In the wake of criticism over data privacy issues and in anticipation of the European Union’s stricter data regulations, Facebook has formed a new team devoted to privacy. The 300-person team, headed by product director David Baser, is tasked with integrating stronger privacy features into all Facebook products. The first such tool is Clear History, which the company introduced at last week’s F8 conference. This feature allows users to opt out of Facebook collecting and matching their browsing history to their profile.
Recode reports that Baser has said he would “love to build privacy into Facebook by default … [which would] automatically add in the necessary privacy code for that set of user data, or at the very least require the engineer to add it before they can ship the new product.”
“Such a system does not exist today,” said Baser. “But that could be an end-state vision for the kinds of things this organization could accomplish. We could change the way people even write code at the company so that they don’t even have to think about it.” Baser will now report to Facebook global head of engineering Jay Parikh.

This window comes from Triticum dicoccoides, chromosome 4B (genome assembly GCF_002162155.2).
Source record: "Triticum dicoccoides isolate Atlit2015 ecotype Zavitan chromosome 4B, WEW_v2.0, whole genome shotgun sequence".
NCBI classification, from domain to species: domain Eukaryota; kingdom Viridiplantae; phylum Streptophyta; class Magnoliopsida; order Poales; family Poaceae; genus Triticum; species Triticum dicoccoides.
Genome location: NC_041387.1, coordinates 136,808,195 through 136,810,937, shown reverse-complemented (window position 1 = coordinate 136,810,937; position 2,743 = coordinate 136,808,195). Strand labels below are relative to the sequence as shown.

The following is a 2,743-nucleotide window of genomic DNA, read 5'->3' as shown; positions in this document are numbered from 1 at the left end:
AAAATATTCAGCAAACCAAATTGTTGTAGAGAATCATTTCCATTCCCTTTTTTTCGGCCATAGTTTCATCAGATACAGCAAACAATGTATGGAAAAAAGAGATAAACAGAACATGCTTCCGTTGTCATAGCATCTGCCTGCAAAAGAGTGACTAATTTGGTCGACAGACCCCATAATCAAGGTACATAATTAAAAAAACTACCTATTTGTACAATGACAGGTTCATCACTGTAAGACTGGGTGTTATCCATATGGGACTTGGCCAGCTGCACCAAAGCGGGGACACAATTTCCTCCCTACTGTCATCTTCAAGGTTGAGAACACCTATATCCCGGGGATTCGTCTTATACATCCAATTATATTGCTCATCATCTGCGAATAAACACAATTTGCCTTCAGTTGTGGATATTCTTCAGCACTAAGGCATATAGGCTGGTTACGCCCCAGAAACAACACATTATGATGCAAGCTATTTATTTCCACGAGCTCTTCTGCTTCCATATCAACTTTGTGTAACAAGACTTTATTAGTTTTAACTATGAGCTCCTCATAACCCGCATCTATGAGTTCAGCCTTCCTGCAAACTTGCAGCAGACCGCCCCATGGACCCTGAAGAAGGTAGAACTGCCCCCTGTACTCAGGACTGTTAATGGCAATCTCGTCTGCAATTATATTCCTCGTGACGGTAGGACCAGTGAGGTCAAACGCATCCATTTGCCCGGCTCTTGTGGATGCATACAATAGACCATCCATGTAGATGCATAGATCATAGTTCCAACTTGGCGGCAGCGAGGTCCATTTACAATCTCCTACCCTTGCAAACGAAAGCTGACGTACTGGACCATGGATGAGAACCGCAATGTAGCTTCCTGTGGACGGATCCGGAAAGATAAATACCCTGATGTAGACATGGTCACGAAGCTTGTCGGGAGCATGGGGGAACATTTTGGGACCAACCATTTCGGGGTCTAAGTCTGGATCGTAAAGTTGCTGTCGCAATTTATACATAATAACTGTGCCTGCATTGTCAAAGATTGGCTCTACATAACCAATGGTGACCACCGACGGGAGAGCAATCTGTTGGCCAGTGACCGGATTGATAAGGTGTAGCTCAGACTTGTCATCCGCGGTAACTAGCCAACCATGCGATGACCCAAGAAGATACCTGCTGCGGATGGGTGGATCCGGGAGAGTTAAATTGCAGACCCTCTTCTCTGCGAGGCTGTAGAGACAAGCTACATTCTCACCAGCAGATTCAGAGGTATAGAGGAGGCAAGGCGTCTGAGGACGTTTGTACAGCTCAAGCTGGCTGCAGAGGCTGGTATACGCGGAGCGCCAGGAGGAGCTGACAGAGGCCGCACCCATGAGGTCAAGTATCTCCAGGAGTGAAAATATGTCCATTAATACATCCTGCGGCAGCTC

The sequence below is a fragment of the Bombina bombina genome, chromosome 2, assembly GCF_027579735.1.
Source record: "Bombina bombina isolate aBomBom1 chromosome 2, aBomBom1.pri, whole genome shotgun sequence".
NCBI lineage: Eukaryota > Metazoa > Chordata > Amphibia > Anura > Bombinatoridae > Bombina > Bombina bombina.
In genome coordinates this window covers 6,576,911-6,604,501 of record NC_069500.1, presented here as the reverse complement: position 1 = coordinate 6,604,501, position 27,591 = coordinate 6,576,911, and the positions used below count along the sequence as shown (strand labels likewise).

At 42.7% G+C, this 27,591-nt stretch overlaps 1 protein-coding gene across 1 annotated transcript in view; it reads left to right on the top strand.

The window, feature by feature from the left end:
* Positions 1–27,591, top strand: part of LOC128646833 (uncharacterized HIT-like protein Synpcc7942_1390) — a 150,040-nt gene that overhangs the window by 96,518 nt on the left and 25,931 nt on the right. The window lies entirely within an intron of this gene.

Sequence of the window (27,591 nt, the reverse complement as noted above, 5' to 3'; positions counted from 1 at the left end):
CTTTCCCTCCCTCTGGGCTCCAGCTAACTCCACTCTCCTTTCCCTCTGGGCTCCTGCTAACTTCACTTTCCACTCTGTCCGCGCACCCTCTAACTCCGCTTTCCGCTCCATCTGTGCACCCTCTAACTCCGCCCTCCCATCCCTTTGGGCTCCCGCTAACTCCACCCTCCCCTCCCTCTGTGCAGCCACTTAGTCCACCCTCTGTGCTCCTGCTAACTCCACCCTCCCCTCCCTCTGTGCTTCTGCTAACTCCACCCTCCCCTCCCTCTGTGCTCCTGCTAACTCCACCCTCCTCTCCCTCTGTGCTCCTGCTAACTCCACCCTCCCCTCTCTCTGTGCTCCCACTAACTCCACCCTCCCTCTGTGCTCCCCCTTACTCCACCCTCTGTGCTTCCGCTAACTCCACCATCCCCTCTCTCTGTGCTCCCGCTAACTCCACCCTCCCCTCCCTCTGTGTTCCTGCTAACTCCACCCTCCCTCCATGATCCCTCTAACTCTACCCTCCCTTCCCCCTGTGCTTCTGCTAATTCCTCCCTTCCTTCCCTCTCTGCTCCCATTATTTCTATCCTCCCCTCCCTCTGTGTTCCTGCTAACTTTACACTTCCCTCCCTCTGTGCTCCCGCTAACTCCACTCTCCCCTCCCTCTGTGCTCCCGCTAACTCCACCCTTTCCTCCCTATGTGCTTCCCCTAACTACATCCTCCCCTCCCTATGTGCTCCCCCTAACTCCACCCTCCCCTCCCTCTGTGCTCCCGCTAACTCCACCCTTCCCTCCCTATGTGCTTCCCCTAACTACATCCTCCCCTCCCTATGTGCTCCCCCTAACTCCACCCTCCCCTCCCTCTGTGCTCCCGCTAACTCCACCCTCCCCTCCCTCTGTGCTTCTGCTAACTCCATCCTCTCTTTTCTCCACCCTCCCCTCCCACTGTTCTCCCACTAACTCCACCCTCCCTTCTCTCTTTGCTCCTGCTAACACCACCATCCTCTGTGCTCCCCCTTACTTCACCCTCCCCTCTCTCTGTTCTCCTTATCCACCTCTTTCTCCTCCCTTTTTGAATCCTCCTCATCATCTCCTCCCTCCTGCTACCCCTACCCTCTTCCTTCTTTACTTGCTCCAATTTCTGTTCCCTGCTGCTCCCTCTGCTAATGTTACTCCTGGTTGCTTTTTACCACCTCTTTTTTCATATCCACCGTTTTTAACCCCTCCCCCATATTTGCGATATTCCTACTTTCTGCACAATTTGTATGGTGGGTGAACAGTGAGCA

Facebook chief privacy officer Erin Egan will guide Baser’s team to make sure the new features “comply with Facebook’s policies and with outside laws and regulations,” getting involved earlier in the product development process. Egan’s own privacy team is expected to grow from 40 to 120 people.
“This is going to change the way Facebook builds products,” she said. “This is a real opportunity to bring it all together, and at the core, make sure that data privacy is built into our products from the outset.” Egan, head of privacy for the last seven years, was also its head lobbyist in Washington, D.C., but former FCC chair Kevin Martin has taken over those duties, at least temporarily.
She evinces enthusiasm for her new full-time focus on privacy. “I consider this stepping up and leading on the biggest issue the company faces,” she said.